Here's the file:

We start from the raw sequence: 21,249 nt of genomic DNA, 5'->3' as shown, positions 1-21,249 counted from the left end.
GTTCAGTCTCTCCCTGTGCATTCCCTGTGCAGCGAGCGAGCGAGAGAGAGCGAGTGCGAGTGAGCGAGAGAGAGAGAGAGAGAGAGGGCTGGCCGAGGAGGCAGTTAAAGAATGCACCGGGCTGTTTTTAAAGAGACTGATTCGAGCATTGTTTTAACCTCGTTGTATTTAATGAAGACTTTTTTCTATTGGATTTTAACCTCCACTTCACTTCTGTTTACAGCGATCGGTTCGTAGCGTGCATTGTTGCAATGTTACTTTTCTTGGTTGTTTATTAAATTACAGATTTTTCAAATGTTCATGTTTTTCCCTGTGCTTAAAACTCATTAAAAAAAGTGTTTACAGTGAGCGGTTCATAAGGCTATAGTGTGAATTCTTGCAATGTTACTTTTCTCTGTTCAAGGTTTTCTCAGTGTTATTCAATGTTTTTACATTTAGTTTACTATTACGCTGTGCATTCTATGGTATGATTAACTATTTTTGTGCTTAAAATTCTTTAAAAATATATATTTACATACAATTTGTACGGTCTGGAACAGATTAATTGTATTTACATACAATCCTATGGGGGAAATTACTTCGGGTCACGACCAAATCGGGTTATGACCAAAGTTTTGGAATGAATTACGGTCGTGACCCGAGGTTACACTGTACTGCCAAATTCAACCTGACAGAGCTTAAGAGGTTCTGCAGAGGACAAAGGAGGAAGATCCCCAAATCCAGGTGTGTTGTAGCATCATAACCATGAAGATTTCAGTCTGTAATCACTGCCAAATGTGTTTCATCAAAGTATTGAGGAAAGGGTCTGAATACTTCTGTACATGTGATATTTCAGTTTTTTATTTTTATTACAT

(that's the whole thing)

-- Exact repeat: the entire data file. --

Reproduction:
We start from the raw sequence: 21,249 nt of genomic DNA, 5'->3' as shown, positions 1-21,249 counted from the left end.
GTTCAGTCTCTCCCTGTGCATTCCCTGTGCAGCGAGCGAGCGAGAGAGAGCGAGTGCGAGTGAGCGAGAGAGAGAGAGAGAGAGAGGGCTGGCCGAGGAGGCAGTTAAAGAATGCACCGGGCTGTTTTTAAAGAGACTGATTCGAGCATTGTTTTAACCTCGTTGTATTTAATGAAGACTTTTTTCTATTGGATTTTAACCTCCACTTCACTTCTGTTTACAGCGATCGGTTCGTAGCGTGCATTGTTGCAATGTTACTTTTCTTGGTTGTTTATTAAATTACAGATTTTTCAAATGTTCATGTTTTTCCCTGTGCTTAAAACTCATTAAAAAAAGTGTTTACAGTGAGCGGTTCATAAGGCTATAGTGTGAATTCTTGCAATGTTACTTTTCTCTGTTCAAGGTTTTCTCAGTGTTATTCAATGTTTTTACATTTAGTTTACTATTACGCTGTGCATTCTATGGTATGATTAACTATTTTTGTGCTTAAAATTCTTTAAAAATATATATTTACATACAATTTGTACGGTCTGGAACAGATTAATTGTATTTACATACAATCCTATGGGGGAAATTACTTCGGGTCACGACCAAATCGGGTTATGACCAAAGTTTTGGAATGAATTACGGTCGTGACCCGAGGTTACACTGTACTGCCAAATTCAACCTGACAGAGCTTAAGAGGTTCTGCAGAGGACAAAGGAGGAAGATCCCCAAATCCAGGTGTGTTGTAGCATCATAACCATGAAGATTTCAGTCTGTAATCACTGCCAAATGTGTTTCATCAAAGTATTGAGGAAAGGGTCTGAATACTTCTGTACATGTGATATTTCAGTTTTTTATTTTTATTACAT